Biden’s eclipsing of Sanders a blow for Palestinians

Biden’s eclipsing of Sanders a blow for Palestinians

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Joe Biden is the Democratic nominee in the 2020 US presidential election. (Reuters)

Sen. Bernie Sanders has exited the race to be the Democratic Party’s presidential candidate. His anticlimactic decision last week was a disappointment, if not a heartbreaking moment, for millions of Americans who thought that, at long last, their country was ready to embrace a non-elitist democratic system.

For Palestinians and their supporters, however, Sanders’ concession is particularly painful. Never before had a serious presidential candidate used mainstream platforms to accuse Washington of being “complicit” in the Israeli occupation of Palestine or, even more daringly, call the current Israeli government “racist.”

Sanders’ main rival, former Vice President Joe Biden, is now the Democratic nominee, which may prove costly come the presidential election in November. But what should Palestinians and Arabs expect from Biden, whose political views have often been overshadowed by popular presidencies like that of Barack Obama?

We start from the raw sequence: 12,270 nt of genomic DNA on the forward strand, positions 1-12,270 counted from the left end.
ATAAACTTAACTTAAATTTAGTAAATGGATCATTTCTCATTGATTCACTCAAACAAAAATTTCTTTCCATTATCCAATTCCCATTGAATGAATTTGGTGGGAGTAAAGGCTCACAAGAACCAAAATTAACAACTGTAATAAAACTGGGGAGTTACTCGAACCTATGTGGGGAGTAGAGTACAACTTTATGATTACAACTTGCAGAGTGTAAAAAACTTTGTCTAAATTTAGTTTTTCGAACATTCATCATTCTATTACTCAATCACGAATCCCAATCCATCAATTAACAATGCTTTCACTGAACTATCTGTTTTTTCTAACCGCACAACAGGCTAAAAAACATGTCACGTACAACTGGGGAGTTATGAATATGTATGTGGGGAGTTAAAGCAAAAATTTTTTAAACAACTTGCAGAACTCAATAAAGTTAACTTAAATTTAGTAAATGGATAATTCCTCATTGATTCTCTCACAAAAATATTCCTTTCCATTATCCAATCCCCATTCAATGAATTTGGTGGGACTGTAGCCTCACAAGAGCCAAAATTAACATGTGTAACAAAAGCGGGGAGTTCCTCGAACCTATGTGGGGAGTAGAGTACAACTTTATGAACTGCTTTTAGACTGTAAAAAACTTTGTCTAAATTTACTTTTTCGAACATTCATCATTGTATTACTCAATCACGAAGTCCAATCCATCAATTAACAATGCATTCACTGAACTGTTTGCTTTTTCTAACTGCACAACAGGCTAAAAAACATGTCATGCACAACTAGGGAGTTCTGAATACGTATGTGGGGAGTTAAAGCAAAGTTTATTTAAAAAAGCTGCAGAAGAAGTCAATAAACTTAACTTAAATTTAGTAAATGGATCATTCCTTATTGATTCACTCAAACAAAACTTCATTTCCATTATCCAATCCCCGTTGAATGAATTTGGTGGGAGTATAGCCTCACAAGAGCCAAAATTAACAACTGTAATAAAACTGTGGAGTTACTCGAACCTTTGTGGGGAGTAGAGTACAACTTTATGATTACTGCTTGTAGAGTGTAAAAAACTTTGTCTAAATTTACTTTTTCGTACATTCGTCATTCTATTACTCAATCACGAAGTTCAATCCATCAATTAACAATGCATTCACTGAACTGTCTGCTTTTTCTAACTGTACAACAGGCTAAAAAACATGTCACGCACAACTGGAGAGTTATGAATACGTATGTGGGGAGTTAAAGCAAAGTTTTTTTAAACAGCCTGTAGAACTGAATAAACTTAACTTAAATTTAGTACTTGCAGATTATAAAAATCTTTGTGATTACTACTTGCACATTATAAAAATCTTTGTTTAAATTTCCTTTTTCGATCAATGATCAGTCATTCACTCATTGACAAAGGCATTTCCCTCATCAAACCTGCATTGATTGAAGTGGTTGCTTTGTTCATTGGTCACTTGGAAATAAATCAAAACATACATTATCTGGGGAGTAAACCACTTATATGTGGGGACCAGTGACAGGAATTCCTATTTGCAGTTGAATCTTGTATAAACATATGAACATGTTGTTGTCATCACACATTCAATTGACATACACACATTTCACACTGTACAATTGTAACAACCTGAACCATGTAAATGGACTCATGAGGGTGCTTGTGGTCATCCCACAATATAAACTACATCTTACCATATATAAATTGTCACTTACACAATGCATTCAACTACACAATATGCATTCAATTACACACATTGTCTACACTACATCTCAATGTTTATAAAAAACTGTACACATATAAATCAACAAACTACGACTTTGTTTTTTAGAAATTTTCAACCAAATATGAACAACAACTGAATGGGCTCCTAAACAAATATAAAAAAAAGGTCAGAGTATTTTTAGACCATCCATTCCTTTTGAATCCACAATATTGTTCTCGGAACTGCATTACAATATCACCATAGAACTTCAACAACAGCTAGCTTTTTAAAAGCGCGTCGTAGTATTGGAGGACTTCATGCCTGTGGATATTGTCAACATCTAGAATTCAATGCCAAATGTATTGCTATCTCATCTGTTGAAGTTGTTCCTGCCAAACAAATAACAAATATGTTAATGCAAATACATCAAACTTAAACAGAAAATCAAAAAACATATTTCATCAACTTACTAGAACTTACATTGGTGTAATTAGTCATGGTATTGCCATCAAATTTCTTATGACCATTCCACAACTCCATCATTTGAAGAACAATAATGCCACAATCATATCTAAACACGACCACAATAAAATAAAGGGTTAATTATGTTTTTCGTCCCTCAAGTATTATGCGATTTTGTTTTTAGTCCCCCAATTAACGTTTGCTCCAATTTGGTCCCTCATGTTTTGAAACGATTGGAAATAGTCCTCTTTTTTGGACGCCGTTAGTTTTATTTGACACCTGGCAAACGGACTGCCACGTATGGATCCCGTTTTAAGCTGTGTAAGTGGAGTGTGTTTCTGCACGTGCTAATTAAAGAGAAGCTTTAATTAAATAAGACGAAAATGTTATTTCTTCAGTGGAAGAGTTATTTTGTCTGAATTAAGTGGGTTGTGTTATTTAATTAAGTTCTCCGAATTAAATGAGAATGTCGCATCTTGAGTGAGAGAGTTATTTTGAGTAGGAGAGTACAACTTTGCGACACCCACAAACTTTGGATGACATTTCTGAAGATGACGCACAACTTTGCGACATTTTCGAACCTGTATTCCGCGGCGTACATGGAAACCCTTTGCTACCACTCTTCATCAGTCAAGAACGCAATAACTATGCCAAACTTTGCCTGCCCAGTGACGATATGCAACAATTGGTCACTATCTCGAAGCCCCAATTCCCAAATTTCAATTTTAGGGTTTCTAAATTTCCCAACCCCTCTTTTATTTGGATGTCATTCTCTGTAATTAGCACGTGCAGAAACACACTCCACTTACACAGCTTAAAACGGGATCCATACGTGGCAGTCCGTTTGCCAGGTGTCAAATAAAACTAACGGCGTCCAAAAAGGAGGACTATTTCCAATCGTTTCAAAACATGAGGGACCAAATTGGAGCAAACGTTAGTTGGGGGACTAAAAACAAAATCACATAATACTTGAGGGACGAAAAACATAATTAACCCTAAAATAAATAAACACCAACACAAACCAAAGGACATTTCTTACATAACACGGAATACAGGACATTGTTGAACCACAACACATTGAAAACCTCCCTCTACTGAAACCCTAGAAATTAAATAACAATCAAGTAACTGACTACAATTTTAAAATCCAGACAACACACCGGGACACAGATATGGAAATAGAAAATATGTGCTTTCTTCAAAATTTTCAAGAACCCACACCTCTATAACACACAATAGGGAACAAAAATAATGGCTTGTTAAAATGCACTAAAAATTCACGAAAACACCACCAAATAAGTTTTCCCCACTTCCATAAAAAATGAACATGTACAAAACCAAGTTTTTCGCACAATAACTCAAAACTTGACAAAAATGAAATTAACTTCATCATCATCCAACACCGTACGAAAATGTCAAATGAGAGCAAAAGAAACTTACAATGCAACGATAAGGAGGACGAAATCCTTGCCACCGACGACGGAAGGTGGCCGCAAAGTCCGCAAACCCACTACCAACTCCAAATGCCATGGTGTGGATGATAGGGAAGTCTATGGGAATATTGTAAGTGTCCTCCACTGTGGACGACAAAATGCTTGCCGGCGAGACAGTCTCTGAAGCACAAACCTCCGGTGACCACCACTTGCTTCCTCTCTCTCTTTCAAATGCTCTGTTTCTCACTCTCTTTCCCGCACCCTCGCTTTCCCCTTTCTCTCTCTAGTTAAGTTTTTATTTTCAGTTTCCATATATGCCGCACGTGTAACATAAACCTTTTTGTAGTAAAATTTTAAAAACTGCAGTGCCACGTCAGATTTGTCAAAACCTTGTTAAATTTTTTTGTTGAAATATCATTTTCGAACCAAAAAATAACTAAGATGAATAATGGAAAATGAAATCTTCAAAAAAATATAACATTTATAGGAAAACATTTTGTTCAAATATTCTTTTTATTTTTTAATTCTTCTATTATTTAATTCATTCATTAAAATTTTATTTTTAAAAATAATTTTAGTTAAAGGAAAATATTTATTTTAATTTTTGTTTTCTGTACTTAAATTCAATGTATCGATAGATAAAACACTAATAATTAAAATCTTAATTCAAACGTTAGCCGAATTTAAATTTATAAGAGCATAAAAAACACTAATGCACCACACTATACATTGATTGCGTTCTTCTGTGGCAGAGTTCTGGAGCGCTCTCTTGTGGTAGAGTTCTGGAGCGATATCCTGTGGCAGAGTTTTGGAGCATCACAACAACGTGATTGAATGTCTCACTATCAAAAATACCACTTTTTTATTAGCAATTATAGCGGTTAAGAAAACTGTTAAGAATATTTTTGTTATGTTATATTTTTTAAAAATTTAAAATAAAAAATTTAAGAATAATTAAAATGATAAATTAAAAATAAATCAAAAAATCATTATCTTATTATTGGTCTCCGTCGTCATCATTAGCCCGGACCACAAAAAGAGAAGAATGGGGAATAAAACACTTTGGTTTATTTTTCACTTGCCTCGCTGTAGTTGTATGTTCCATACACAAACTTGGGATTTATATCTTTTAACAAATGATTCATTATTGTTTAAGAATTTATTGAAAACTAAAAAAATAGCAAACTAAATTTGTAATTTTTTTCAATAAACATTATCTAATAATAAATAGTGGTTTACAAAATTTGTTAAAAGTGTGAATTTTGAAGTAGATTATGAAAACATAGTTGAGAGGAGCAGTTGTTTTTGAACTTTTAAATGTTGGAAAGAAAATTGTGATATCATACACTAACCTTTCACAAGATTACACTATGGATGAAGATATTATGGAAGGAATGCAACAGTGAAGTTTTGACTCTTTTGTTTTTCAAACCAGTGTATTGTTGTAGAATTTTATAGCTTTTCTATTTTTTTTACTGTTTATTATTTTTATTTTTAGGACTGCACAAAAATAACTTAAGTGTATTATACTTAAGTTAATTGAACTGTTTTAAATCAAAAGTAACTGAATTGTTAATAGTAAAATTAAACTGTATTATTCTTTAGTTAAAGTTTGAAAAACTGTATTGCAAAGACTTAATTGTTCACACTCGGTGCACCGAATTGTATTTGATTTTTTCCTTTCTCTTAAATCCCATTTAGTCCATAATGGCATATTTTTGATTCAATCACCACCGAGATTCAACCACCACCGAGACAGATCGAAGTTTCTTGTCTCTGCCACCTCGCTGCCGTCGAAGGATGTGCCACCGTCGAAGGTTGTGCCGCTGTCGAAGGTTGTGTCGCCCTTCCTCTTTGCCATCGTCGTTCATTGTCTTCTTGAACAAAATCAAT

Despite his administration’s generous support for Israel, Obama was often viewed with extreme suspicion in Tel Aviv. These feelings were cemented by his decision not to veto UN Security Council resolution 2334, which reaffirmed that Israeli settlements “have no legal validity.”

Throughout Obama’s two terms in office (2009-2017), Biden assuaged Israeli fears and reassured Israel’s leaders of Washington’s unconditional love and support for Tel Aviv. At an American Israel Public Affairs Committee (AIPAC) conference in March 2013, Biden elaborated on his president’s commitment to “the Jewish state of Israel.” He said: “I’ve served with eight presidents of the United States of America and I can assure you, unequivocally, no president has done as much to physically secure the state of Israel as President Barack Obama.”

He went even further. In a fiercely pro-Israel 2014 speech, Biden told the annual Saban Forum hosted by the Brookings Institution in Washington: “If there were not an Israel, we would have to invent one.”

In this speech, Biden added a new component to the American understanding of its relationship with Israel — one that goes beyond political expediency or ideological connections: A commitment that is founded on “moral obligation.” He said: “We always talk about Israel from this perspective, as if we’re doing (them) some favor. We are meeting a moral obligation. But it is so much more than a moral obligation. It is overwhelmingly in the self-interest of the United States of America to have a secure and democratic friend, a strategic partner like Israel. It is no favor. It is an obligation, but also a strategic necessity.”

Biden’s lexicon went on to evolve even further, to the extent that, in April 2015, the vice president began his speech at the 67th annual Israeli Independence Day celebration in Jerusalem with these words: “My name is Joe Biden, and everybody knows I love Israel.”